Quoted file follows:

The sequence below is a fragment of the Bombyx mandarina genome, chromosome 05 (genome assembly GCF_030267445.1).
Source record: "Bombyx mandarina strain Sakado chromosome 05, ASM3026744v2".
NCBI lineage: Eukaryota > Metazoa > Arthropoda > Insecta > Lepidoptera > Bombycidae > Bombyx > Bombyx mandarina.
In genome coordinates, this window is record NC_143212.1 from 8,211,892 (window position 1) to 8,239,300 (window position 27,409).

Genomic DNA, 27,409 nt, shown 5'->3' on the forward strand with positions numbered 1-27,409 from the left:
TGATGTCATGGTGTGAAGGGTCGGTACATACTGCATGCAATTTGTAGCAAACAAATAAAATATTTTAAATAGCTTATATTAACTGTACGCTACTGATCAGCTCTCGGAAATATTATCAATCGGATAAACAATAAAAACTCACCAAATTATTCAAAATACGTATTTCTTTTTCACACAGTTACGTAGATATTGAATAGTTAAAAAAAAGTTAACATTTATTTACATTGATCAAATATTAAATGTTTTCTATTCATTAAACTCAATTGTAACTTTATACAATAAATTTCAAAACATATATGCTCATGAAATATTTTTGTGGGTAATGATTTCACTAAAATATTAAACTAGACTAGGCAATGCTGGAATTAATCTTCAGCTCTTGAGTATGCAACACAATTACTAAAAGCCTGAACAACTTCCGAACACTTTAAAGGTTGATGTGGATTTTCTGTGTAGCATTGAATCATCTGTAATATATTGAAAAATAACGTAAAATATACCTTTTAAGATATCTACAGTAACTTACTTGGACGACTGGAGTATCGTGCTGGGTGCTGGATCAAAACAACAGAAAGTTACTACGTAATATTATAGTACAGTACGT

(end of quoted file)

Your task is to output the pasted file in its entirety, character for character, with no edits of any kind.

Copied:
The sequence below is a fragment of the Bombyx mandarina genome, chromosome 05 (genome assembly GCF_030267445.1).
Source record: "Bombyx mandarina strain Sakado chromosome 05, ASM3026744v2".
NCBI lineage: Eukaryota > Metazoa > Arthropoda > Insecta > Lepidoptera > Bombycidae > Bombyx > Bombyx mandarina.
In genome coordinates, this window is record NC_143212.1 from 8,211,892 (window position 1) to 8,239,300 (window position 27,409).

Genomic DNA, 27,409 nt, shown 5'->3' on the forward strand with positions numbered 1-27,409 from the left:
TGATGTCATGGTGTGAAGGGTCGGTACATACTGCATGCAATTTGTAGCAAACAAATAAAATATTTTAAATAGCTTATATTAACTGTACGCTACTGATCAGCTCTCGGAAATATTATCAATCGGATAAACAATAAAAACTCACCAAATTATTCAAAATACGTATTTCTTTTTCACACAGTTACGTAGATATTGAATAGTTAAAAAAAAGTTAACATTTATTTACATTGATCAAATATTAAATGTTTTCTATTCATTAAACTCAATTGTAACTTTATACAATAAATTTCAAAACATATATGCTCATGAAATATTTTTGTGGGTAATGATTTCACTAAAATATTAAACTAGACTAGGCAATGCTGGAATTAATCTTCAGCTCTTGAGTATGCAACACAATTACTAAAAGCCTGAACAACTTCCGAACACTTTAAAGGTTGATGTGGATTTTCTGTGTAGCATTGAATCATCTGTAATATATTGAAAAATAACGTAAAATATACCTTTTAAGATATCTACAGTAACTTACTTGGACGACTGGAGTATCGTGCTGGGTGCTGGATCAAAACAACAGAAAGTTACTACGTAATATTATAGTACAGTACGT